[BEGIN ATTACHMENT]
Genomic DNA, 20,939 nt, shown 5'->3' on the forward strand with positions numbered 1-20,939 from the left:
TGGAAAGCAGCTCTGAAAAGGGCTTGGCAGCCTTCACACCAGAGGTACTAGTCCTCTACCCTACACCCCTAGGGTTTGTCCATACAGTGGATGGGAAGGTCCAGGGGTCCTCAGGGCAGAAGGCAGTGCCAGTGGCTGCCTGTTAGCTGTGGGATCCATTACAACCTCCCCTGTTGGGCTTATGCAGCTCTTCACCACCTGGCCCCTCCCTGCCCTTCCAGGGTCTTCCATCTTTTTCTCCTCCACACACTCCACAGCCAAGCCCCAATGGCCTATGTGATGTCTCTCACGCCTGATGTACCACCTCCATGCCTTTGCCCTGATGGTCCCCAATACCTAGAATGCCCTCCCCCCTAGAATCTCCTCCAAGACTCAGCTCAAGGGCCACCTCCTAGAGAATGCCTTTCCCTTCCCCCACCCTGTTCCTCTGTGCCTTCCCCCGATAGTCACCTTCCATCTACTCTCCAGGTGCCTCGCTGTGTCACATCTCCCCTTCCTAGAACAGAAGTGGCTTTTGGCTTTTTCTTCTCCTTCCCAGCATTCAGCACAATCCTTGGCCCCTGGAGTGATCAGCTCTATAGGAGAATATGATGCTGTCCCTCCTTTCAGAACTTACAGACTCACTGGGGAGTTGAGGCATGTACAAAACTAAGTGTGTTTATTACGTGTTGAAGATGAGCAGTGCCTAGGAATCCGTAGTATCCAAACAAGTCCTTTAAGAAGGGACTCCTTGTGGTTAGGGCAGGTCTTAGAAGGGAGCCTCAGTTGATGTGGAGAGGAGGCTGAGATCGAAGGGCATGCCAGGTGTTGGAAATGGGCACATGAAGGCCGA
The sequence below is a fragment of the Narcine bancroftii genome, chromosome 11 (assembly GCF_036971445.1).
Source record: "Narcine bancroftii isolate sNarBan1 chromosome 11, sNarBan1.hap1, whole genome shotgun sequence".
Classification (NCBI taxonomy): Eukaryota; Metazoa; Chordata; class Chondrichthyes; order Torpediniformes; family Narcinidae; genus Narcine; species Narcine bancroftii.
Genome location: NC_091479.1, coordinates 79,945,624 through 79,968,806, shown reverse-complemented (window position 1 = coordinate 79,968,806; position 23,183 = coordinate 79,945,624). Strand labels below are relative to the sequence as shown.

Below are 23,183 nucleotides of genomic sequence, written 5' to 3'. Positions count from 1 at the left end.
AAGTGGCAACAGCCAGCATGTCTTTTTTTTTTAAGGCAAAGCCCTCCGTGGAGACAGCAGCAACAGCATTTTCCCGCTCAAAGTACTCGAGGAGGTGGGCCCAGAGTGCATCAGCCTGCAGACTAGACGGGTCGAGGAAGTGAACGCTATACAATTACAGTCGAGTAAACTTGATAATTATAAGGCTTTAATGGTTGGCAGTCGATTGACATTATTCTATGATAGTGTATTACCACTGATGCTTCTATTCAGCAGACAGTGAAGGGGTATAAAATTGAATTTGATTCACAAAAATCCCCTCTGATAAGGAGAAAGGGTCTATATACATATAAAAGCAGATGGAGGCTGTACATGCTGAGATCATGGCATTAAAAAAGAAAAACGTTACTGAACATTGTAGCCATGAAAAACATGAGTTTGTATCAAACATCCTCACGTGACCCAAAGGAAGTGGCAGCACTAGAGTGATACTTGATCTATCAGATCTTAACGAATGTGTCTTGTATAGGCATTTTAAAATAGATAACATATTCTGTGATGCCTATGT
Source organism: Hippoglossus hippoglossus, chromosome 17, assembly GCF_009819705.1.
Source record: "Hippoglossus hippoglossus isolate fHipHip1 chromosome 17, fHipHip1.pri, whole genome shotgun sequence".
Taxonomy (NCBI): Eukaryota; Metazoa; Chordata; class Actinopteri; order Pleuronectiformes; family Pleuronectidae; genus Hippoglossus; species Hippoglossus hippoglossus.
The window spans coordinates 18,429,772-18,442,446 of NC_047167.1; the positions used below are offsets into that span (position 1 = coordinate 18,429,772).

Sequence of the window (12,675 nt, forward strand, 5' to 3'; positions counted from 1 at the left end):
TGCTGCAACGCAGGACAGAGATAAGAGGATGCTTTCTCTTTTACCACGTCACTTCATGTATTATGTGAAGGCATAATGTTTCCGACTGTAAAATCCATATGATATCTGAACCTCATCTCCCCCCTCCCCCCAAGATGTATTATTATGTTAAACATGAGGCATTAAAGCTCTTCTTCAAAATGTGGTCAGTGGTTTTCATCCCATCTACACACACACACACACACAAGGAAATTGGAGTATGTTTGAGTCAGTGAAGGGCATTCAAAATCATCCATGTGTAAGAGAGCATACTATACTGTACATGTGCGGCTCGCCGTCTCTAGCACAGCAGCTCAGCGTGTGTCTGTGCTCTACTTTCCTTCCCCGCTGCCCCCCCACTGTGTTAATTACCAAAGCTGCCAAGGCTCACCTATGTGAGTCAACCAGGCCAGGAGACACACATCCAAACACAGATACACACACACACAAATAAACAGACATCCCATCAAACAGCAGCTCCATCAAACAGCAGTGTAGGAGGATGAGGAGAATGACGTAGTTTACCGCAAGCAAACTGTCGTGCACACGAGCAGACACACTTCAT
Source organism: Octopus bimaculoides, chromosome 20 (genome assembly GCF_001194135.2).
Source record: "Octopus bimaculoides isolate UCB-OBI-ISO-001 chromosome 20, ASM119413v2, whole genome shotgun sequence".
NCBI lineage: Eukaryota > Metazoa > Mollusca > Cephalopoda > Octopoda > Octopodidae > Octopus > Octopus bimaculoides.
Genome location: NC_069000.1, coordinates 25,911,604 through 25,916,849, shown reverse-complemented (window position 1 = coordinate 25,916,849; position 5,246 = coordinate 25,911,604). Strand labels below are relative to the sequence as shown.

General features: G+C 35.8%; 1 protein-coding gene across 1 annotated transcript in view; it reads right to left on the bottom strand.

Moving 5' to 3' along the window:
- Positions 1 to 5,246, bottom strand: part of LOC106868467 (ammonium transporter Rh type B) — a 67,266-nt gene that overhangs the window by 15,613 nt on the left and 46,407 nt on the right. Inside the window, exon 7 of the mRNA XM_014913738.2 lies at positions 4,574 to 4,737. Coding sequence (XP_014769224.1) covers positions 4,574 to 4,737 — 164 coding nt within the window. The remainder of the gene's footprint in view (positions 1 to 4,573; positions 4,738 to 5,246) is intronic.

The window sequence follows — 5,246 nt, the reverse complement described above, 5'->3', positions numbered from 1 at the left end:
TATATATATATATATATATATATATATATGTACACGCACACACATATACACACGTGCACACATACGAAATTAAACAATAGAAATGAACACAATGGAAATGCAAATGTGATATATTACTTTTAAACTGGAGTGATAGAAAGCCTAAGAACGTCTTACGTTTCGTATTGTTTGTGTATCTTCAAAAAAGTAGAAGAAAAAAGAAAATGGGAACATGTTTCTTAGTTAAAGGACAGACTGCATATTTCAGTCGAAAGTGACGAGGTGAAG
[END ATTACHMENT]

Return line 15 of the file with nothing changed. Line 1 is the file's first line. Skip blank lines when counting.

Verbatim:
Source organism: Octopus bimaculoides, chromosome 20 (genome assembly GCF_001194135.2).